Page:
A nod to Iron Range roots on every Greyhound Bus

(Wikipedia CC)

A modern-day Greyhound Bus. (Wikipedia CC)

A century ago, a pair of iron miners in Hibbing, Minnesota, began charging 15 cents for a ride on a seven-passenger Hupmobile from Hibbing to Alice Location. Alice, then a bedroom community for miners and their families, would later become the new townsite when Hibbing was moved to access the ore beneath the ground.

From this inauspicious beginning, a series of expansions and mergers would lead to the creation of the Greyhound Bus Company, an international transportation giant that moves millions of people from coast to coast each year. By WWII, Greyhounds ruled the highways of America, and still remain the most iconic bus fleet in the USA.

Folks here in Hibbing know the story well, or at least are aware of the Greyhound Bus Origin Museum in historic North Hibbing. Founded by the late Gene Nicolelli, who dedicated his life to the museum’s creation and upkeep, the Greyhound Museum still operates on “Greyhound Boulevard,” telling the story of Anderson and Wickman’s famous Hupmobile.

Sadly, Greyhound suspended its service to the town where it was founded nearly 30 years ago, ceding regional routes like this one to smaller carriers. Nevertheless, I have some news that would have brought a smile to Gene’s face.

The Greyhound Bus Origin Museum in Hibbing, Minnesota.

The Greyhound Bus Origin Museum in Hibbing, Minnesota.

The other day I heard from my friend Matt Nelson, a Hibbing native now working for the Washington Post. He rides buses often, and, time to time, hops on a Greyhound for longer trips.

The first time he wrote me was to tell me that someone had a personal wi-fi network on the Greyhound Bus named “Hibbing.” How weird was that? Here he is in D.C., from Hibbing, and someone else is on the bus using that name.

He couldn’t access the Hibbing network, but something about it seemed official. He told me he was due to ride a different Greyhound Bus later and would get back to me.

Well, lo and behold, the second bus also had a wi-fi network named “Hibbing.” Whatever it was, it appeared to be standard on Greyhound buses in general. He sent me the information and I agreed to get on the story.

I called Greyhound and talked to Lanesha Gipson, one of the company’s spokespeople. I explained I was from Hibbing (“That’s nice”) where the company was founded (“Yes, of course”) and I wanted to know if there was a wi-fi network on every Greyhound Bus named “Hibbing.” (long pause, “OK”).

She agreed to check it out and get back to me. I half assumed my request would be filed with the crazy people who complain about the drivers being reptilian space lords, but in a couple days Gipson did faithfully return the call.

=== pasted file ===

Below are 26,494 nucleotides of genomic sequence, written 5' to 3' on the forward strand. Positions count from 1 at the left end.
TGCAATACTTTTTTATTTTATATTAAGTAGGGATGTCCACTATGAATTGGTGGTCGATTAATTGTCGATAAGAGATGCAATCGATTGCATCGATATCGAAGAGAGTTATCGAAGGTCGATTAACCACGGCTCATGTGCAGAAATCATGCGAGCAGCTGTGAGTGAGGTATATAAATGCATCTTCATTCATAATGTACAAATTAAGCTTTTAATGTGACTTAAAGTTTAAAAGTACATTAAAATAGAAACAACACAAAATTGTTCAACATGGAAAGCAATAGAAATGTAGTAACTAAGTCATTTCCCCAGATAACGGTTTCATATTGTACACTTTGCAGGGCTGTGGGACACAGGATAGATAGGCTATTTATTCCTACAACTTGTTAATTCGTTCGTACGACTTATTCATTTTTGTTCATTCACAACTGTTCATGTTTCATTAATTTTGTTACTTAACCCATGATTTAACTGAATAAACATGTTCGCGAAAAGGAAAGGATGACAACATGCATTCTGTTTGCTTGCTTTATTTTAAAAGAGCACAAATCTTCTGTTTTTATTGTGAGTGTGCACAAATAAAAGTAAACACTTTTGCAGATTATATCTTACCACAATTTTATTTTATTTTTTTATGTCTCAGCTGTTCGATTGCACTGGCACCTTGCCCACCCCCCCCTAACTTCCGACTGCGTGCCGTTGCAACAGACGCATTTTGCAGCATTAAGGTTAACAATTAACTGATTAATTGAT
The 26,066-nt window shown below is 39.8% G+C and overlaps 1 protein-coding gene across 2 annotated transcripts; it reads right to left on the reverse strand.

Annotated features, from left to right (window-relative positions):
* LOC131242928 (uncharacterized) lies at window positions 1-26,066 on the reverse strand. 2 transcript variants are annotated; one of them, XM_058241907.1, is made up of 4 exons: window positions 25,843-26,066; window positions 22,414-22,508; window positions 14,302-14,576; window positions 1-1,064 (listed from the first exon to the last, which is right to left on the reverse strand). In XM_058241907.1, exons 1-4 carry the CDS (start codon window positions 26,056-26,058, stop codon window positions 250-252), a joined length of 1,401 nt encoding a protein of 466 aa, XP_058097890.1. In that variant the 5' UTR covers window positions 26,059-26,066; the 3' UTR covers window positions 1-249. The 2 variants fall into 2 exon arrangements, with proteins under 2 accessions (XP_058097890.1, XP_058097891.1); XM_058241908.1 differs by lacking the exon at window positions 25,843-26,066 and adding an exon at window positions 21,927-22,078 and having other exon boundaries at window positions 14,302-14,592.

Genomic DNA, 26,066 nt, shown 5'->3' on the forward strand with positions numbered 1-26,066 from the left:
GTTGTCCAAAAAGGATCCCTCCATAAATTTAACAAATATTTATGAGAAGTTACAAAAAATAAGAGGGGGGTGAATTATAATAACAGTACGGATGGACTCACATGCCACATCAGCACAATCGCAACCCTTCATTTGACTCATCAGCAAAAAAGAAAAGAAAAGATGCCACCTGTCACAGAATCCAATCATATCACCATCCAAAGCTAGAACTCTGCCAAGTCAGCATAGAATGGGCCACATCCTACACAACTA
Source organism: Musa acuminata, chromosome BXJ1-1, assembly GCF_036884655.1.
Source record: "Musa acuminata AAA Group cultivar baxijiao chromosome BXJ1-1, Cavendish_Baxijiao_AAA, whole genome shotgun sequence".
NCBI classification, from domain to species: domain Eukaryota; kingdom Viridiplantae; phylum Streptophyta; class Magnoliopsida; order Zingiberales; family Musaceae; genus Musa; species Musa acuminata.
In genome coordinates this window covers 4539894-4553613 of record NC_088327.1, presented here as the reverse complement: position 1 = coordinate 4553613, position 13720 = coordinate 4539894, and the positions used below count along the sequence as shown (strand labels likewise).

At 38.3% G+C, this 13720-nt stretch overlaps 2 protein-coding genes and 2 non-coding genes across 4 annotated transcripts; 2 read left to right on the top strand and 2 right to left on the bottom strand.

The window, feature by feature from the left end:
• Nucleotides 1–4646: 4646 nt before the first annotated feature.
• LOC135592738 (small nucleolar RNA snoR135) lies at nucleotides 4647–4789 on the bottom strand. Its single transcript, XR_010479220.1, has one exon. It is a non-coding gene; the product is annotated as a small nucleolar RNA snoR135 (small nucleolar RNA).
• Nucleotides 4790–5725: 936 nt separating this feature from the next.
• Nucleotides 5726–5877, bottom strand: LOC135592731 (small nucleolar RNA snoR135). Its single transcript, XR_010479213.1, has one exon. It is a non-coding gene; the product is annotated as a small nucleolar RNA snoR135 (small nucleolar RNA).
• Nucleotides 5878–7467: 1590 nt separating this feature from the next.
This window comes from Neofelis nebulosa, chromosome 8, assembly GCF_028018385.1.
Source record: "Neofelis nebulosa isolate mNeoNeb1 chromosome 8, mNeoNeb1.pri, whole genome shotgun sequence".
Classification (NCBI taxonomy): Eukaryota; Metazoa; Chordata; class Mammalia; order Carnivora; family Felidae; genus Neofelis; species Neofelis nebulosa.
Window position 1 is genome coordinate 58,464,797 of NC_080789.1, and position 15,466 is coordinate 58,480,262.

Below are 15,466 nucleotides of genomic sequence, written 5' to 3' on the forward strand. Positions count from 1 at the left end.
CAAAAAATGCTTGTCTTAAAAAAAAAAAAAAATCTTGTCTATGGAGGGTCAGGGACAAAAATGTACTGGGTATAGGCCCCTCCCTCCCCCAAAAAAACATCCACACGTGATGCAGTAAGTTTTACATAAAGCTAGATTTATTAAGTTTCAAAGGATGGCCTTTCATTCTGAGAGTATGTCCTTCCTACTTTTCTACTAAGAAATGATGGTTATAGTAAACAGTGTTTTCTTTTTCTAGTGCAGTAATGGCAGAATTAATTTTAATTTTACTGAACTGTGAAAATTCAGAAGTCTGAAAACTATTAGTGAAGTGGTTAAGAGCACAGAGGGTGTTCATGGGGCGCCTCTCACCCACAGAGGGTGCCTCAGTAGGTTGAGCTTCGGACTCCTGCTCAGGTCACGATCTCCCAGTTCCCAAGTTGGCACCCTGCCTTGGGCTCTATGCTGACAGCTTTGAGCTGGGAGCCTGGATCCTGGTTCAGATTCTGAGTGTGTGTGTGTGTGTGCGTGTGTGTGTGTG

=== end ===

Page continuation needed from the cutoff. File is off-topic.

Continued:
It turns out that every Greyhound Bus in America has a network called “Hibbing.” It’s not the public wi-fi that passengers use, but the operating network used by the driver for navigation and communication.

“It’s a nod to our beginnings,” said Gipson.

One that not many people would know about. Until now. Sort of.

It’s fitting that a story rooted in the gritty mining origins of the Mesabi Iron Range is now carried forth by both diesel and digital ones and zeroes.

Greyhound might not drive to Hibbing anymore, but it does carry the town’s name to cities and hamlets across the land. That is the lasting legacy of the company’s blue collar founders, and the work of Gene Nicolelli to ensure that people knew the story of that 1914 Hupmobile that drove from Hibbing to Alice.

Aaron J. Brown is an author and college instructor from northern Minnesota’s Iron Range. He writes the blog MinnesotaBrown.com and hosts the Great Northern Radio Show on Northern Community Radio. This piece first appeared in the Sunday, Dec. 13, 2015 edition of the Hibbing Daily Tribune.

Comments

  1. Bill Hansen says:

    My 6th grade friend John Velie’s grandfather was one of the founders. At least that’s what John always said.

  2. Bill Royaloak says:

    Found the Greyhound museum in 2011 tripping through Hibbing en route to see Scarlett Rivera in Duluth…I would recommend this museum to fellow travelers who appreciate hidden gems awaiting discovery… That and the Hibbing mines were really interesting there…unfortunately didnt find too much about Bob excerpt his home and school but that was still very cool.

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